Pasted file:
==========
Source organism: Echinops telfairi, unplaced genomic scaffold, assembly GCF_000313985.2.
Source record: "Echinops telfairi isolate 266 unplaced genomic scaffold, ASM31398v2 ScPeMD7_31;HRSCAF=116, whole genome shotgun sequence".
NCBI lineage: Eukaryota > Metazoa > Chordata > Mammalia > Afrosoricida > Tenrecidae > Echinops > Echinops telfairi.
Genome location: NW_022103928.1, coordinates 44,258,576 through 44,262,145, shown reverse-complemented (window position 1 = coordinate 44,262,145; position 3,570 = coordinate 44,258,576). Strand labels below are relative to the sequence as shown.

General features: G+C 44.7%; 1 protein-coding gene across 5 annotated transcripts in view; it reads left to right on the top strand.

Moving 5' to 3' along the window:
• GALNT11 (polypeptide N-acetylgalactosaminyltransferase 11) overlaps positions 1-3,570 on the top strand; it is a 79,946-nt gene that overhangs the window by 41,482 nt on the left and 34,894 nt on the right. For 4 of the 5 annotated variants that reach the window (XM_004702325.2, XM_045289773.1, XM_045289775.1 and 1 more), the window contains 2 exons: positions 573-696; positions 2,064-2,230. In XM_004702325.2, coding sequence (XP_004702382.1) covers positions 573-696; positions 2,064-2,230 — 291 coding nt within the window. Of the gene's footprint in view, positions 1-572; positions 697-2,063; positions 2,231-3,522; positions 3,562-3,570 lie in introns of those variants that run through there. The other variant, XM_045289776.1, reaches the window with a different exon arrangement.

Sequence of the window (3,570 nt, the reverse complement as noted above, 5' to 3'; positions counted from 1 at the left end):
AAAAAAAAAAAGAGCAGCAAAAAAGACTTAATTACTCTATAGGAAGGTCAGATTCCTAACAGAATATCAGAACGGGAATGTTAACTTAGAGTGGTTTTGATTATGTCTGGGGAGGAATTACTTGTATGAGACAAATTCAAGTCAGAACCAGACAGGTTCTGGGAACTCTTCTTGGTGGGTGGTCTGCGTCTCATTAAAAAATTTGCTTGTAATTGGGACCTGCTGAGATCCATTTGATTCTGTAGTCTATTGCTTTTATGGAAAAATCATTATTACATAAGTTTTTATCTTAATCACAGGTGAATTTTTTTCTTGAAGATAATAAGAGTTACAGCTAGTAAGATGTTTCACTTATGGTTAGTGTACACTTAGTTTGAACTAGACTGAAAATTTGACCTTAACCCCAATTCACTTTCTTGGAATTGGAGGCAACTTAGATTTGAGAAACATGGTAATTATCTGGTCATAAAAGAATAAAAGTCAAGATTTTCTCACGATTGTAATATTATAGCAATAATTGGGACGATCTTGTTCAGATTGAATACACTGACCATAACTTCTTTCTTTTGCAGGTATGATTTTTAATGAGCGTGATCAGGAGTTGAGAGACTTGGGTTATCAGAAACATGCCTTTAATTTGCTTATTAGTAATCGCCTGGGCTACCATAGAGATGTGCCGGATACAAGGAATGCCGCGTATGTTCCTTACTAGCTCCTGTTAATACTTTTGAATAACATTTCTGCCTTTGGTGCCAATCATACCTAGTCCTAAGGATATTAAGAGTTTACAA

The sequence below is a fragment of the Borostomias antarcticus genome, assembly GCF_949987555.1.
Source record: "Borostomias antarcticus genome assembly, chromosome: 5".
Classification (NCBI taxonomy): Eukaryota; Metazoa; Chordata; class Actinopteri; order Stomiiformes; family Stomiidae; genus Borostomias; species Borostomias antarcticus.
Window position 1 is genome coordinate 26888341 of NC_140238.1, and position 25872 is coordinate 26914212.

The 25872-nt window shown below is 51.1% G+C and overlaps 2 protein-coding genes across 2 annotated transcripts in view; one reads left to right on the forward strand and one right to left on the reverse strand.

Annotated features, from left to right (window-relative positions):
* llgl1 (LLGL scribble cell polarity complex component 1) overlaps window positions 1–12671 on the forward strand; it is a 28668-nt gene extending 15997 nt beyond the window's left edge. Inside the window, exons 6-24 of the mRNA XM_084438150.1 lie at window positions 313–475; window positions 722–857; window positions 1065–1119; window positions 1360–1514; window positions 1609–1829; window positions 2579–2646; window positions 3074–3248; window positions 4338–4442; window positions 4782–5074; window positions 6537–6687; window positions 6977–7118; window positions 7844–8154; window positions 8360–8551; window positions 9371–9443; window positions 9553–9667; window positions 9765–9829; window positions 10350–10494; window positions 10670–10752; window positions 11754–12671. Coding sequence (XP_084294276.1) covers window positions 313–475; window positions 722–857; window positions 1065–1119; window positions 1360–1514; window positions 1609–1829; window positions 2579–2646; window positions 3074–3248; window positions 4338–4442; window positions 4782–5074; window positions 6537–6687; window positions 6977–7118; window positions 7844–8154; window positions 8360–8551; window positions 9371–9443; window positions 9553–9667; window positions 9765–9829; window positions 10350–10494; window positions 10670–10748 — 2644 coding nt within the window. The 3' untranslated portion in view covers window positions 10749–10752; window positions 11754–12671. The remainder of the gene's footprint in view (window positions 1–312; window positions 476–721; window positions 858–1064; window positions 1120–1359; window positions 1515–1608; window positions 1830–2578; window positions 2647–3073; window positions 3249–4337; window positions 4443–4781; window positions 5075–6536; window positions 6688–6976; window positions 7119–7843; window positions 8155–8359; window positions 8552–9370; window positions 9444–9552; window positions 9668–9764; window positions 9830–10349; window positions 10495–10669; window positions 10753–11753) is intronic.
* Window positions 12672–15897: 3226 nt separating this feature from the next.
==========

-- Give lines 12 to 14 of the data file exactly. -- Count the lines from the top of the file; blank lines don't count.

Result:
Classification (NCBI taxonomy): Eukaryota; Metazoa; Chordata; class Actinopteri; order Stomiiformes; family Stomiidae; genus Borostomias; species Borostomias antarcticus.
Window position 1 is genome coordinate 26888341 of NC_140238.1, and position 25872 is coordinate 26914212.

The 25872-nt window shown below is 51.1% G+C and overlaps 2 protein-coding genes across 2 annotated transcripts in view; one reads left to right on the forward strand and one right to left on the reverse strand.